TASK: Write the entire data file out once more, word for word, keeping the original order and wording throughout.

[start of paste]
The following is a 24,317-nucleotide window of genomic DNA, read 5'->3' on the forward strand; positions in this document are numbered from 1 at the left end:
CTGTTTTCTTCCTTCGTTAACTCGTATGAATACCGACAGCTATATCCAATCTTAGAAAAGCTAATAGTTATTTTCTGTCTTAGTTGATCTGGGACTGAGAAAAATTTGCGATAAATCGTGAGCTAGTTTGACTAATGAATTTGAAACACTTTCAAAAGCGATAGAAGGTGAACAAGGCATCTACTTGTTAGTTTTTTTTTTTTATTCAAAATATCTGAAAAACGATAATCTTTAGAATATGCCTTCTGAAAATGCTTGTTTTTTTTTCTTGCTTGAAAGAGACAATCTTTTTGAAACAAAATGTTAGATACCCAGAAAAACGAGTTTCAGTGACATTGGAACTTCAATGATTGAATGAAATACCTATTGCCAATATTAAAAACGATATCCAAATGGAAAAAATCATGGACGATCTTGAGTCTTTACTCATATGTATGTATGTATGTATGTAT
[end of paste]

The following is a 24,317-nucleotide window of genomic DNA, read 5'->3' on the forward strand; positions in this document are numbered from 1 at the left end:
CTGTTTTCTTCCTTCGTTAACTCGTATGAATACCGACAGCTATATCCAATCTTAGAAAAGCTAATAGTTATTTTCTGTCTTAGTTGATCTGGGACTGAGAAAAATTTGCGATAAATCGTGAGCTAGTTTGACTAATGAATTTGAAACACTTTCAAAAGCGATAGAAGGTGAACAAGGCATCTACTTGTTAGTTTTTTTTTTTTATTCAAAATATCTGAAAAACGATAATCTTTAGAATATGCCTTCTGAAAATGCTTGTTTTTTTTTCTTGCTTGAAAGAGACAATCTTTTTGAAACAAAATGTTAGATACCCAGAAAAACGAGTTTCAGTGACATTGGAACTTCAATGATTGAATGAAATACCTATTGCCAATATTAAAAACGATATCCAAATGGAAAAAATCATGGACGATCTTGAGTCTTTACTCATATGTATGTATGTATGTATGTAT